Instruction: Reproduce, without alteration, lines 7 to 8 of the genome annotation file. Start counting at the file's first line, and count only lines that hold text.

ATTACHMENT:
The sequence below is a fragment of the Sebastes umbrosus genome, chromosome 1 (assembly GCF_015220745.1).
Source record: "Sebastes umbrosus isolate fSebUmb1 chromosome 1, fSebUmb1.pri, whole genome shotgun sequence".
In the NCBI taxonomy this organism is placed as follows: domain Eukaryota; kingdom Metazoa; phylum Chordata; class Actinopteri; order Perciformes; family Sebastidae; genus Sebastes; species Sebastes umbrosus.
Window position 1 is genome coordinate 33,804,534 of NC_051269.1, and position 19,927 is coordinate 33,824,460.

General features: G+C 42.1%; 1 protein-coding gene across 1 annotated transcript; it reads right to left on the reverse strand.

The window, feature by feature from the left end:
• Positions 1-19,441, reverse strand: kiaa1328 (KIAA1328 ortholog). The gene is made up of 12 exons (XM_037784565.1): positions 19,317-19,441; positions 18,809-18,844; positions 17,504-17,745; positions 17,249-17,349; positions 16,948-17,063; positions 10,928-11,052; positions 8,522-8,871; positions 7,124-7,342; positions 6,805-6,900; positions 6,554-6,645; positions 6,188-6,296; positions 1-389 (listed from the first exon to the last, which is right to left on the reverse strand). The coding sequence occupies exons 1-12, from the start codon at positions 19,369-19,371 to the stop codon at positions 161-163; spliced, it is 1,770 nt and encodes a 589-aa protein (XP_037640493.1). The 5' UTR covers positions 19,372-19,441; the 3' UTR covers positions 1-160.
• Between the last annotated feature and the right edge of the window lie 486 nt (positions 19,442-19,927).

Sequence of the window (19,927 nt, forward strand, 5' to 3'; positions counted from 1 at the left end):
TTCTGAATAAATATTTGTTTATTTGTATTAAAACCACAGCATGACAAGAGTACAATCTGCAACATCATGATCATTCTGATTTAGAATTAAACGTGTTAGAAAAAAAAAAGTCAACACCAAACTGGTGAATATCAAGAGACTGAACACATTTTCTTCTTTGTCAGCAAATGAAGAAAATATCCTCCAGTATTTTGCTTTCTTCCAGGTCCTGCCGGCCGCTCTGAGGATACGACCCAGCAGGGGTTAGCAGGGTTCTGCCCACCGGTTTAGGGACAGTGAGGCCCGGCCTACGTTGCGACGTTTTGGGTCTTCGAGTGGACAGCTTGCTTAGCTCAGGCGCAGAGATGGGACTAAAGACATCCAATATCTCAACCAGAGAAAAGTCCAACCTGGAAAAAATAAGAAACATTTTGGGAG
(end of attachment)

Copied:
• Positions 1-19,441, reverse strand: kiaa1328 (KIAA1328 ortholog). The gene is made up of 12 exons (XM_037784565.1): positions 19,317-19,441; positions 18,809-18,844; positions 17,504-17,745; positions 17,249-17,349; positions 16,948-17,063; positions 10,928-11,052; positions 8,522-8,871; positions 7,124-7,342; positions 6,805-6,900; positions 6,554-6,645; positions 6,188-6,296; positions 1-389 (listed from the first exon to the last, which is right to left on the reverse strand). The coding sequence occupies exons 1-12, from the start codon at positions 19,369-19,371 to the stop codon at positions 161-163; spliced, it is 1,770 nt and encodes a 589-aa protein (XP_037640493.1). The 5' UTR covers positions 19,372-19,441; the 3' UTR covers positions 1-160.
• Between the last annotated feature and the right edge of the window lie 486 nt (positions 19,442-19,927).